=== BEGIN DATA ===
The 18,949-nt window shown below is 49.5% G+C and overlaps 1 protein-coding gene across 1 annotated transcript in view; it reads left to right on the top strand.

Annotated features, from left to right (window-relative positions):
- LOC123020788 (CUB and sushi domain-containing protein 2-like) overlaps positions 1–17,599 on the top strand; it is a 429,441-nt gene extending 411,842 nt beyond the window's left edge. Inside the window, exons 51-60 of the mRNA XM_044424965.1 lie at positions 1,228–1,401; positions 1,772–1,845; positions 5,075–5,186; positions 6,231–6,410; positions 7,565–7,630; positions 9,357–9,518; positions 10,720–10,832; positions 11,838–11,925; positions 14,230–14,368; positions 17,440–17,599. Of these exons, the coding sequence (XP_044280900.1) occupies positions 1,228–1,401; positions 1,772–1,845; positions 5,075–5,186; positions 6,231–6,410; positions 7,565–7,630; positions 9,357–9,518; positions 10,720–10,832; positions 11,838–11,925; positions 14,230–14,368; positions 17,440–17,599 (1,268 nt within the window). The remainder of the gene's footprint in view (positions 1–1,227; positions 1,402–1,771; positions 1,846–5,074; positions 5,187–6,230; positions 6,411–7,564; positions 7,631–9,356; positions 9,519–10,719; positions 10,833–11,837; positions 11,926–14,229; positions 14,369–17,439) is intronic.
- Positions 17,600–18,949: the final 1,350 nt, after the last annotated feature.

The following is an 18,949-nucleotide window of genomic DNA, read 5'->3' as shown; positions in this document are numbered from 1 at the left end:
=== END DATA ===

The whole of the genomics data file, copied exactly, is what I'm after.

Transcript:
The 18,949-nt window shown below is 49.5% G+C and overlaps 1 protein-coding gene across 1 annotated transcript in view; it reads left to right on the top strand.

Annotated features, from left to right (window-relative positions):
- LOC123020788 (CUB and sushi domain-containing protein 2-like) overlaps positions 1–17,599 on the top strand; it is a 429,441-nt gene extending 411,842 nt beyond the window's left edge. Inside the window, exons 51-60 of the mRNA XM_044424965.1 lie at positions 1,228–1,401; positions 1,772–1,845; positions 5,075–5,186; positions 6,231–6,410; positions 7,565–7,630; positions 9,357–9,518; positions 10,720–10,832; positions 11,838–11,925; positions 14,230–14,368; positions 17,440–17,599. Of these exons, the coding sequence (XP_044280900.1) occupies positions 1,228–1,401; positions 1,772–1,845; positions 5,075–5,186; positions 6,231–6,410; positions 7,565–7,630; positions 9,357–9,518; positions 10,720–10,832; positions 11,838–11,925; positions 14,230–14,368; positions 17,440–17,599 (1,268 nt within the window). The remainder of the gene's footprint in view (positions 1–1,227; positions 1,402–1,771; positions 1,846–5,074; positions 5,187–6,230; positions 6,411–7,564; positions 7,631–9,356; positions 9,519–10,719; positions 10,833–11,837; positions 11,926–14,229; positions 14,369–17,439) is intronic.
- Positions 17,600–18,949: the final 1,350 nt, after the last annotated feature.

The following is an 18,949-nucleotide window of genomic DNA, read 5'->3' as shown; positions in this document are numbered from 1 at the left end: